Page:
S. Jay Olshansky

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S. Jay Olshansky
Stuart Jay Olshansky

(1954-02-22) February 22, 1954 (age 68)
EducationMichigan State University, B.S. (1975)
University of Chicago, M.S. (1982)
University of Chicago, Ph.D. (1984)
Known forGerontology

Stuart Jay Olshansky (born February 22, 1954) is a professor in the School of Public Health at the University of Illinois at Chicago concentrating on biodemography and gerontology and is co-founder and Chief Scientist at Lapetus Solutions, Inc.[1]

He is also a research associate at the Center on Aging (University of Chicago) and at the London School of Hygiene and Tropical Medicine. Olshansky is an associate editor of the Journal of Gerontology: Biological Sciences and Biogerontology and is a member of the editorial boards of several other scientific journals. Olshansky has been working with colleagues in the biological sciences to develop the modern "biodemographic paradigm" of mortality – an effort to understand the biological nature of the survival and dying out processes of living organisms. The focus of his research has been on estimates of the upper limits to human longevity, exploring the health and public policy implications associated with individual and population aging, forecasts of the size, survival, and age structure of the population, pursuit of the scientific means to slow aging in people (The Longevity Dividend), and global implications of the re-emergence of infectious and parasitic diseases, and insurance linked securities.[2]


Olshansky was born on February 22, 1954. He attended Michigan State University and was awarded a B.S. in psychology in 1975. He then attended the University of Chicago and was awarded a M.S. in sociology in 1982. He received his Ph.D. in sociology at the University of Chicago in 1984.[3]

His work on biodemography has been funded by a Special Emphasis Research Career Award and an Independent Scientist Award from the National Institute on Aging and a research grant from the U.S. Social Security Administration starting in 1991.[2]

In 2011 he published an article on the longevity of United States presidents in the Journal of the American Medical Association.[4]

Olshansky was the recipient of a 2005/2006 Senior Fulbright Award to lecture in France.[2] In 2010 he was made fellow of the Gerontological Society of America; and in 2016 he received the Irving S. Wright Award from the American Federation for Aging Research [1] and the Kent Award from the Gerontological Society of America.[5]

Olshansky has been a vocal supporter of scientific attempts to increase the human healthspan. He is an advocate for prolonging the healthy life-span compared to increasing the overall length of life as such. In an interview he advocated for further study of calorie restriction, genetic study of humans centenarians, and for further study on life extension and senescence.[6] He is co-author with Bruce A Carnes of The Quest for Immortality: Science at the Frontiers of Aging (Norton, 2001) and with Jim Kirkland and George Martin he co-edited "Aging: The Longevity Dividend", published in 2015.[7]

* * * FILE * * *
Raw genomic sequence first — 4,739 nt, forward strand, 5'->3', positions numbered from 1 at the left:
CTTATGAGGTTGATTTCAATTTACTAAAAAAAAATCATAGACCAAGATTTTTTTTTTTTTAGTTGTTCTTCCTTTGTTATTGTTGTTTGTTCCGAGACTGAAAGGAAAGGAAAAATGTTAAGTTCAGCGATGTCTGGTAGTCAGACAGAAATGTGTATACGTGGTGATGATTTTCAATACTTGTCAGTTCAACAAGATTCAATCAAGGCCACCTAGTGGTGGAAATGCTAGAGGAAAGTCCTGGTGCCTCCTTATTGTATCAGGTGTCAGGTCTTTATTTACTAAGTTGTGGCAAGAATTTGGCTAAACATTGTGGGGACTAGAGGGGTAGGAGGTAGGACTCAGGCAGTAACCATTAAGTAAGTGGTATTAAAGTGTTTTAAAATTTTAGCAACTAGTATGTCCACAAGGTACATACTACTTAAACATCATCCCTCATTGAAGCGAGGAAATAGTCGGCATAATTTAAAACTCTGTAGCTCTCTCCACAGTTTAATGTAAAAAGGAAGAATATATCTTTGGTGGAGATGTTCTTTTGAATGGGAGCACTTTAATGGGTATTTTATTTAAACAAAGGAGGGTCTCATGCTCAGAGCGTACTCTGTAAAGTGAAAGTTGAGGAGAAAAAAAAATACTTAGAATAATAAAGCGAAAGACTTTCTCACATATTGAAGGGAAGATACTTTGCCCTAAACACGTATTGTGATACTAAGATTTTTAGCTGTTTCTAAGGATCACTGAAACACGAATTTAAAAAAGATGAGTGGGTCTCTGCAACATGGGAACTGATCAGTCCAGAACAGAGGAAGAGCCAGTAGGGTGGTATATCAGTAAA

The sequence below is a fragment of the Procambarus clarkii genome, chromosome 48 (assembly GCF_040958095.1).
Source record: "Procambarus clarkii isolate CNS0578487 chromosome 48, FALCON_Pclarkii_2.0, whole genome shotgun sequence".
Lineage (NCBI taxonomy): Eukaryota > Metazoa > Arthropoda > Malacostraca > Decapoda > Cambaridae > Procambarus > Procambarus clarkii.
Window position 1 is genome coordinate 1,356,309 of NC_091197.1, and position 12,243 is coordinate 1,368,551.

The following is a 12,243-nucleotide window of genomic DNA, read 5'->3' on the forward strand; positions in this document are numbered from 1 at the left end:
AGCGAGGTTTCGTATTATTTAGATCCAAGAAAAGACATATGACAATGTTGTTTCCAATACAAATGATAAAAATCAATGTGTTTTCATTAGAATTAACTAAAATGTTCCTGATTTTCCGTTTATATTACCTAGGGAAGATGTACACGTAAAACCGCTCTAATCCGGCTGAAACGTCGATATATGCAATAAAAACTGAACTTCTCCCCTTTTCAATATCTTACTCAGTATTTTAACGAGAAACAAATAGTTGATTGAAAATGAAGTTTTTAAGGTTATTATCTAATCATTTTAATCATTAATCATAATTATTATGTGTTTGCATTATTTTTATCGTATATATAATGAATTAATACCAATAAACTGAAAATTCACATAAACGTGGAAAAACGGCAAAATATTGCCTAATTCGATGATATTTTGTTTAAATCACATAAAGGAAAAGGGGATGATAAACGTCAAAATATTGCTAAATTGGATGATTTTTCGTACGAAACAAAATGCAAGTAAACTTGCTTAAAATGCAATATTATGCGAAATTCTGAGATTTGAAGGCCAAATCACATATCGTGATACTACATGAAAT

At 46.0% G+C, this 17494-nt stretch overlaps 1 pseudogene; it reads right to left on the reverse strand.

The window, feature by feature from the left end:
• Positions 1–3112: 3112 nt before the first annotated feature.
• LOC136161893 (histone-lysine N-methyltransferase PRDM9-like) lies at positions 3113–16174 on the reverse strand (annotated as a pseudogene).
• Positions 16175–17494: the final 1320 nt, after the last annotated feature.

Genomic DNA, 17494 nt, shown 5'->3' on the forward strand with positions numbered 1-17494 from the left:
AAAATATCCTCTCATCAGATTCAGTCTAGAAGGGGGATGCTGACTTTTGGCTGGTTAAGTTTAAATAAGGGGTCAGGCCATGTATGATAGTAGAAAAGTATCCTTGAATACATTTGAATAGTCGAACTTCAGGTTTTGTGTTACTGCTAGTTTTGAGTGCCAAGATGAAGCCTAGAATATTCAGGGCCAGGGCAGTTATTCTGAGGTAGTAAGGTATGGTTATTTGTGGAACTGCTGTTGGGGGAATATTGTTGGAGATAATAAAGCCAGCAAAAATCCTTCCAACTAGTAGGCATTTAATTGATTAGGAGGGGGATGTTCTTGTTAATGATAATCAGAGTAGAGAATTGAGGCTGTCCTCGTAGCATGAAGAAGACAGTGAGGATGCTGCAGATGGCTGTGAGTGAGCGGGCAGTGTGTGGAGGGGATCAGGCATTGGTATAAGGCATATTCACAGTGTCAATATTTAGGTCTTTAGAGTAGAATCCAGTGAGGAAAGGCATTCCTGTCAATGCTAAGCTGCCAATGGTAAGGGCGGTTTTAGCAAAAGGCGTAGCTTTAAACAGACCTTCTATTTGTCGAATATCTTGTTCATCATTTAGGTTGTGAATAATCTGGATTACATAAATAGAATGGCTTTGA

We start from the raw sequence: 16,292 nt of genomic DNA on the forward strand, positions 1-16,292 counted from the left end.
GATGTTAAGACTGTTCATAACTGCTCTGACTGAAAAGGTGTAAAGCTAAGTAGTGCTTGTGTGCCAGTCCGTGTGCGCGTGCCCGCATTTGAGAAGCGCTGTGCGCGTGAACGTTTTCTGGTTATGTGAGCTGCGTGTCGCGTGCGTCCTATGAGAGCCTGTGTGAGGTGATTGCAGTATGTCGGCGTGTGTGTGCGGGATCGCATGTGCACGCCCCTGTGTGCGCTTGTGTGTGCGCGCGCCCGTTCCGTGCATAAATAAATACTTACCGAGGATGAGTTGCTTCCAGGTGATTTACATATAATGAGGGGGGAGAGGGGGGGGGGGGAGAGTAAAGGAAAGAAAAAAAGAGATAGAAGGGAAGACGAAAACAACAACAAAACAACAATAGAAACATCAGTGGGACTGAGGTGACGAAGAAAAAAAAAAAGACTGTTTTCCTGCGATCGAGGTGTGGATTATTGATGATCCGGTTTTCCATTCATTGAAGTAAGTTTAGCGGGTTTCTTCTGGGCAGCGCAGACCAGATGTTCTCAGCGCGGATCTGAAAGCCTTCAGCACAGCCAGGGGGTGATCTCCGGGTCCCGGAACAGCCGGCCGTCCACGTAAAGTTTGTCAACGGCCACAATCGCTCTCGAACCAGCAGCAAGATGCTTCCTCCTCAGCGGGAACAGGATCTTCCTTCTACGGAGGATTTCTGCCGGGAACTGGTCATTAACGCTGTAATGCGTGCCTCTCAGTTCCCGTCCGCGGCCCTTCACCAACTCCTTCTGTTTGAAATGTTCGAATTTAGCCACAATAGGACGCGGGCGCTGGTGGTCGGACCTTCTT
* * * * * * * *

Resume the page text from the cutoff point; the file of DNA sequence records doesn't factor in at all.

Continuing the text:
Lifespan Bet[edit]

On Sept. 15, 2000 after American biologist Steven N. Austad[8] was quoted in Scientific American as saying "The first 150-year old person is probably alive right now", he and Olshansky made their famous Lifespan Bet[9] on whether someone born before the year 2000 will still be living and be of sound mind on January 1, 2150. Austad bet in favor. Olshansky took the view that it was unlikely anyone would live past 130.[10] Austad and Olshansky put $150 each into an investment fund, with the money and interest to go to the winner, or his descendants, in 2150. They later staked another $150 each.


  1. ^ Olshansky, S. Jay. "S. Jay Olshansky is Chief Scientist at Lapetus Solutions, Inc". Lapetus Solutions, Inc. Lapetus Solutions, Inc. Retrieved 2017-02-21.
  2. ^ a b c "S. Jay Olshansky". S. Jay Olshansky. Retrieved 2015-01-03.
  3. ^ "S. Jay Olshansky". University of Illinois at Chicago. Archived from the original on 2015-04-07. Retrieved 2015-01-03.
  4. ^ Lawrence K. Altman (December 6, 2011). "Being President Is Tough but Usually Not Fatal, a Study Concludes". New York Times. Retrieved 2015-01-03. S. Jay Olshansky, an expert on aging at the University of Illinois at Chicago ... Olshansky, whose findings will be published on Wednesday in The Journal of the American Medical Association.
  5. ^ "Olshansky Earns GSA's 2016 Donald P. Kent Award". Gerontological Society of America. 2016-07-26. Retrieved 2019-11-20.{{cite web}}: CS1 maint: url-status (link)
  6. ^ Olshansky, Jay. "Can Science Extend Human Life?". Center of inquiry. Retrieved 18 September 2016.
  7. ^ WorldCat author listing
  8. ^ stevenaustad.com
  9. ^ 'Scientists Up Stakes in Bet on Whether Humans Will Live to 150', nature.com, October 18, 2016
  10. ^ A Long-Lived Bet